Natural gas markets were lower across the board as the Christmas Eve storm projected to hit the U.S. is now expected to bring cold air and rain, instead of snow, to key market regions like the Midwest and Northeast.
With plenty of uncertainty still looming regarding weather systems forecast for the U.S. during the next couple of weeks, forward basis traders began selling off positions last week, and the trend appears to be continuing this short Christmas holiday week.
The steepest declines occurred in New England, where cash prices plunged by well more than $2 in Monday trading as forecasts show daytime temperatures hovering in the 50s for the rest of this week in Boston.
“The markets were clearly disappointed the Christmas Eve storm isn’t expected to play out colder, and since it’s taking a slightly more westward track, it will bring inches of rain to the eastern U.S., instead of snow,” said forecasters with NatGasWeather.
But while the market may be disappointed with the approaching Christmas Eve storm, forecasters remain confident colder air is coming.
“We have been expecting much colder weather systems and associated cold blasts to follow just after Christmas Day and into the New Year’s for quite some time, which remains on track,” NatGasWeather said. “However, once again, the details of how much colder northern Canadian air is tapped, and where the cold sets up needs refining, especially with how aggressive some of the cold blasts are for the important northeastern and south-central regions. Make no mistake about it, the pattern will be getting much colder,
and there will likely be dangerously cold air flirting with the northern U.S. at times well into the first week of January, it’s just there is plenty of uncertainty in this very unstable and challenging pattern.”
Northeast traders appear to need more convincing.
At the Algonquin Gas Transmission citygates, January basis plummeted $2.291/MMBtu between Friday and Monday to plus $9.505/MMBtu and was down nearly $4 from the previous Monday, Dec. 15, according to NGI’s Forward Look. February tumbled $2 to plus $10.015/MMBtu, while the February-March package dropped about $1.42 to plus $7.729/MMBtu.
Sharp decreases were seen further out the curve as well, with both the winter 2015-2016 and winter 2016-2017 strips shedding at least 25 cents.
At Transco zone 6-New York, January tumbled $1.90 to plus $6.257/MMBtu, and the balance of winter lost 80 cents to reach plus $2.817/MMBtu. Like Algonquin, the next two winter strips posted steep, double-digit declines as well, trimming off 24 cents and 15 cents, respectively.
Texas Eastern M3’s January package also fell more than $1, but losses were limited to 30 cents or less further out the curve.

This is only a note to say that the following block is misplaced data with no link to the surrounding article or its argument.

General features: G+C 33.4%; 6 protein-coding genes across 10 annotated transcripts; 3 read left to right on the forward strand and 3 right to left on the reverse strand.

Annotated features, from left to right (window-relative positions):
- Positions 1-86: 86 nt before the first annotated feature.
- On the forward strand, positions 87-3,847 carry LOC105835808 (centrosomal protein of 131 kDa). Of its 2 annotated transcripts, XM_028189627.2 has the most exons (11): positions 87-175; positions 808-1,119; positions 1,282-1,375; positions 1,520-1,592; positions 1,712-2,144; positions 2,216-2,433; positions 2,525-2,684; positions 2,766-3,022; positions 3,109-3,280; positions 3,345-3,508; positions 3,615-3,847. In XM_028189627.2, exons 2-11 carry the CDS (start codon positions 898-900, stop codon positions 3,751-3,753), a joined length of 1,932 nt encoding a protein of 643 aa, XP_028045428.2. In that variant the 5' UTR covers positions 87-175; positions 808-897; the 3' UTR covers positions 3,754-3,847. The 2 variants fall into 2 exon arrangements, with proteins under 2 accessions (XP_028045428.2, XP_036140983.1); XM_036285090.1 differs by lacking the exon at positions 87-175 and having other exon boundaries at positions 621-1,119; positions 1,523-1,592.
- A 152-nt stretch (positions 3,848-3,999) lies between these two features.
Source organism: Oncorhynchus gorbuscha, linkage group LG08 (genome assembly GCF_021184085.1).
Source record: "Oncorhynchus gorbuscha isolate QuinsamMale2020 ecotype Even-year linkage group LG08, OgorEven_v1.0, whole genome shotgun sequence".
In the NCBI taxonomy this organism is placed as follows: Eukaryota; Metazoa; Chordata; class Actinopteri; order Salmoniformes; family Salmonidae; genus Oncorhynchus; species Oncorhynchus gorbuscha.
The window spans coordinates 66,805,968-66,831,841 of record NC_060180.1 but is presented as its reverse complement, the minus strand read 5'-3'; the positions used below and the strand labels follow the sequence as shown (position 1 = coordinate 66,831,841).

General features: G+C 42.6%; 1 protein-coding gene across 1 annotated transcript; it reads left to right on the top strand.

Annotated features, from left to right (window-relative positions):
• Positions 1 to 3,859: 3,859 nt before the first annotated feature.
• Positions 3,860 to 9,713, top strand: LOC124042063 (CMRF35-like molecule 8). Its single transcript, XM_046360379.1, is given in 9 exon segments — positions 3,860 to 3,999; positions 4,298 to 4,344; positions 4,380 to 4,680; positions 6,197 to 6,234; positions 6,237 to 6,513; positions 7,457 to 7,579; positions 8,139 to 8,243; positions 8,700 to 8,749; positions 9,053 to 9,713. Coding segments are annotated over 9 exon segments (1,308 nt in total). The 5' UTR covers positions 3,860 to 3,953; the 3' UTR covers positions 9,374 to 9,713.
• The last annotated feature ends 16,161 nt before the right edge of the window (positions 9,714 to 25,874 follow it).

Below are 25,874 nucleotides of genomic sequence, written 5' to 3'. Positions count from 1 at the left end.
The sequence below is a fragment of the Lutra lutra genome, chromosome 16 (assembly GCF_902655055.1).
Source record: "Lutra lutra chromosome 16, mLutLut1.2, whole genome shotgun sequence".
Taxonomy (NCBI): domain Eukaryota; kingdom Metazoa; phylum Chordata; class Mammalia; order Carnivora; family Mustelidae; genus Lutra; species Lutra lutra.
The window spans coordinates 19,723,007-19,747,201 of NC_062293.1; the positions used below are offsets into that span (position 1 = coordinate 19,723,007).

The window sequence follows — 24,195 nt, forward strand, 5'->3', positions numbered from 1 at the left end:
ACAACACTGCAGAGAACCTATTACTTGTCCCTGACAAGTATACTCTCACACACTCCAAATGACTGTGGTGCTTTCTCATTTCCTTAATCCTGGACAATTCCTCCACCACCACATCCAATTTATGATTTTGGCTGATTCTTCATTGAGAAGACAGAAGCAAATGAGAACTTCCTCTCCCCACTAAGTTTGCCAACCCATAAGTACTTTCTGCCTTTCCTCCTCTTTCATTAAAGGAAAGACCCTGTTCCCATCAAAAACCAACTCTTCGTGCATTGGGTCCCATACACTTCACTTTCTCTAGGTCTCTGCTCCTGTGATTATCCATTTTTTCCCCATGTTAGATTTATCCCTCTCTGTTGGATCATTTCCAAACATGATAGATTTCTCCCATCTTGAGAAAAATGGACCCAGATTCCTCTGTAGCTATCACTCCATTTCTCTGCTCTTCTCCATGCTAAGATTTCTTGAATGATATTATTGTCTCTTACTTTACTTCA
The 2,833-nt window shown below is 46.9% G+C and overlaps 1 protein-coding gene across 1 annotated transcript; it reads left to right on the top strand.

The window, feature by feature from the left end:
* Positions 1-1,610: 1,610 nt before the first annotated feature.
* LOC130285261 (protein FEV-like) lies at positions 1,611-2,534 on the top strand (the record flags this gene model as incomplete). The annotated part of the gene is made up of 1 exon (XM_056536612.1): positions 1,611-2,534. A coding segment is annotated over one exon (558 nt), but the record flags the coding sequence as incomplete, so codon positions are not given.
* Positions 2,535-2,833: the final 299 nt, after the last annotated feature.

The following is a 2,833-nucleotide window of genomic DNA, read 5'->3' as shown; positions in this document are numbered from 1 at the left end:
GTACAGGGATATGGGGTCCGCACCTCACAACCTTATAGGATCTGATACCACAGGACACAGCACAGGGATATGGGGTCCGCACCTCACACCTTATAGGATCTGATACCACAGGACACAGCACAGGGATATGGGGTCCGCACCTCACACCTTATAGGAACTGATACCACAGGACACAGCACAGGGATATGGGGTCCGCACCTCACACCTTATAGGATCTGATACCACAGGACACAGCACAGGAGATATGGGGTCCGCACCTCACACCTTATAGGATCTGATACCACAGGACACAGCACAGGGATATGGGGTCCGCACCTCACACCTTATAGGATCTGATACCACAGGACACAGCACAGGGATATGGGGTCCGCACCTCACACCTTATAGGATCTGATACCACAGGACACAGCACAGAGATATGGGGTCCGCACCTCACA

TETCO's TEAM 2014 expansion and Transco's Northeast Connector appear to be alleviating some of the price pressure in the Z6 NY and M3 markets, with cash basis coming in well below year-ago levels as the pipeline projects have relieved constraints at various compressor stations in the regions.
For example, TEAM 2014 has allowed more gas to reach NYC and M3 by relieving upstream constraints at Armagh, in Pennsylvania. Armagh utilization has peaked at 96% this winter. In the same period last winter, it hit 100% utilization on three days, aiding M3 spikes, according to Bentek Energy.
TETCO is also delivering 0.2 Bcf/d more gas to Transco at Lower Chanceford this winter, suggesting more supply is moving east beyond M3 to Zone 6. Finally, Transco station 195 flows have risen 0.1 Bcf/d winter-over-winter, while Leidy Line receipts have also jumped 0.2 Bcf/d this winter versus last, indicating the Northeast Connector may be allowing more cheap gas to hit NYC, Bentek said.
Midwest markets moved lower as well, although losses there were not nearly as pronounced as in the Northeast.
At the Chicago citygates, January basis fell 17.5 cents to plus 47 cents/MMBtu, and the balance of winter dropped 11.2 cents to plus 28.3 cents/MMBtu.
Along the Northern Natural Gas Pipeline, Ventura January plunged 24.8 cents to plus 43 cents/MMBtu, while the balance of winter shed 16.3 cents to plus 26.8 cents/MMBtu.
The decreases in the Midwest come even as AccuWeather forecasts show daytime temperatures in Chicago tumbling next week to the low 20s, about 10 degrees below normal.
Meanwhile, forward basis prices in western Canada posted the only gains between Friday and Monday. Prices at AECO in Alberta typically move against Nymex futures, which shed some 32 cents during that same time frame.
AECO January basis jumped 19.3 cents to minus 33.5 cents/MMBtu, resulting in a gain of 29 cents since Dec. 15. As we noted in the December 22 Forward Look, some of AECO’s strength can also be attributed to low storage inventories in the region.
Recent mild weather and strong production in the region also improved the storage picture, however.
Further out the curve, AECO’s balance-of-winter strip was down 3 cents to minus 65.8 cents/MMBtu, as was the summer 2015, which landed at minus 70.1 cents/MMBtu.